Vera Baird calls on Government to lower drink drive limit

Vera Baird
Vera Baird
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Northumbria’s Police and Crime Commissioner is once again urging the Government to lower the national drink drive limit.

Vera Baird is calling on the Government to lower the limit from 80mg to 50mg.

Her calls for more action to save lives and improve road safety come following the release of figures by the Institute of Alcohol Studies (IAS) earlier this week, which reveal there are 240 deaths and 8,000 casualties as a result of drink driving every year.

There has been no reduction in the number of fatalities since 2010.

It is not only drunk drivers who are affected: 60% of those killed or injured in drink driving incidents are people other than the driver, such as passengers, pedestrians and cyclists.

England and Wales have one of the highest drink drive limits in Europe, matched only by Malta, who recently announced that they will also be dropping their limit to 50mg.

Scotland reduced its limit in 2014, and a new 50mg limit will come into effect in Northern Ireland this coming January.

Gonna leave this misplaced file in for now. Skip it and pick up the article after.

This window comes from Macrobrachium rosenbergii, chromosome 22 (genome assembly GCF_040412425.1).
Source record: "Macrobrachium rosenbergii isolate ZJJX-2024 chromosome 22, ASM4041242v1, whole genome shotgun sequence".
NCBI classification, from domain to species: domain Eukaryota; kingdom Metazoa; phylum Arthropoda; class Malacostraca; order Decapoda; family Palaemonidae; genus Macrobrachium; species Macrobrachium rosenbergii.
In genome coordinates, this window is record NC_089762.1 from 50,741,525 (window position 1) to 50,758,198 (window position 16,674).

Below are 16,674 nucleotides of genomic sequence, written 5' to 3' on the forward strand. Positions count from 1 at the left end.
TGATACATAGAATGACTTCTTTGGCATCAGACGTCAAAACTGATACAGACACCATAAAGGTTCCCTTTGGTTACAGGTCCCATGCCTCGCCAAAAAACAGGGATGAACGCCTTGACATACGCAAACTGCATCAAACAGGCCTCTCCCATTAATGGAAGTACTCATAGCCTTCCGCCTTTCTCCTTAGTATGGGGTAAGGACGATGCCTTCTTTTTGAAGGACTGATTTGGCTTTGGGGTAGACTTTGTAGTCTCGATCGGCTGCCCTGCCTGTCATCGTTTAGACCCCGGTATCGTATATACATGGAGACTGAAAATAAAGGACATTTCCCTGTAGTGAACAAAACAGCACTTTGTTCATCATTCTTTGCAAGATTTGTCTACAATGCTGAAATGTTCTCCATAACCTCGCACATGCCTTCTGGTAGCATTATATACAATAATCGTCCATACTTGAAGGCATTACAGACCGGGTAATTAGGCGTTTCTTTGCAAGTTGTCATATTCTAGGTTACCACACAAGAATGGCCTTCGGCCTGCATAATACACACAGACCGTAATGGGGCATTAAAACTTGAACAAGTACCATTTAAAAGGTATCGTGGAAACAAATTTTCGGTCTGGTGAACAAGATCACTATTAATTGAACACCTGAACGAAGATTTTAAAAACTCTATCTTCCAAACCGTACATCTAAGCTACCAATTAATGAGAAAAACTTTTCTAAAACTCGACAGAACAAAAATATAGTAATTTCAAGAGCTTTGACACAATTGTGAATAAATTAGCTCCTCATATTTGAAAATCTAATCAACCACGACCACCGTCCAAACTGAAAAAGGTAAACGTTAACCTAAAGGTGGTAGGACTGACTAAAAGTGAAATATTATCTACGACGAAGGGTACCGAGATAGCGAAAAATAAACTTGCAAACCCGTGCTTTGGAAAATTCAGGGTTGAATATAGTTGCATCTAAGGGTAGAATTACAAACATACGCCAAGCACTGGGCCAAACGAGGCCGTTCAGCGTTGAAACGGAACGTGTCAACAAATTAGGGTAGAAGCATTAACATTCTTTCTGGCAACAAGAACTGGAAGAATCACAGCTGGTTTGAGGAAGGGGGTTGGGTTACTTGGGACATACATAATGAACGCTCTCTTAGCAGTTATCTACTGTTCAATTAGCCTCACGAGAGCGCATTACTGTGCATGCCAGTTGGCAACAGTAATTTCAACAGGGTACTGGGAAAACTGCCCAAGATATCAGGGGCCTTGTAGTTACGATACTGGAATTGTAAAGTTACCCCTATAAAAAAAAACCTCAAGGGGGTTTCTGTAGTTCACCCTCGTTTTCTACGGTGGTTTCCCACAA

When Scotland lowered the drink driving limit, offences went down by 17% in the first three months alone.

The Commissioner is joining the IAS along with a coalition of emergency services, road safety charities and health experts who are all calling for MPs to lower the limit.

It is estimated that lowering the limit would also save £300million annually, by reducing the cost to the police and ambulance services and cutting hospital admissions.

Vera Baird, who is also Chair of the Association of Police and Crime Commissioners, said: “According to the IAS, reducing the limit to 50mg will save at least 25 lives per year. These figures speak for themselves and it’s about time the Government listened to them.

“If we can get this into law now, we know that many lives will be saved in the weeks, months and years ahead. I will continue campaigning and supporting the work of the IAS along with my fellow PCCs until the right thing is done.”

Katherine Brown, director at the Institute of Alcohol Studies, said: “Recent decades have seen great improvements in road safety, but progress on drink driving has ground to a halt. With hundreds of lives lost each year, we can’t afford to let England and Wales fall behind our neighbours in road safety standards.”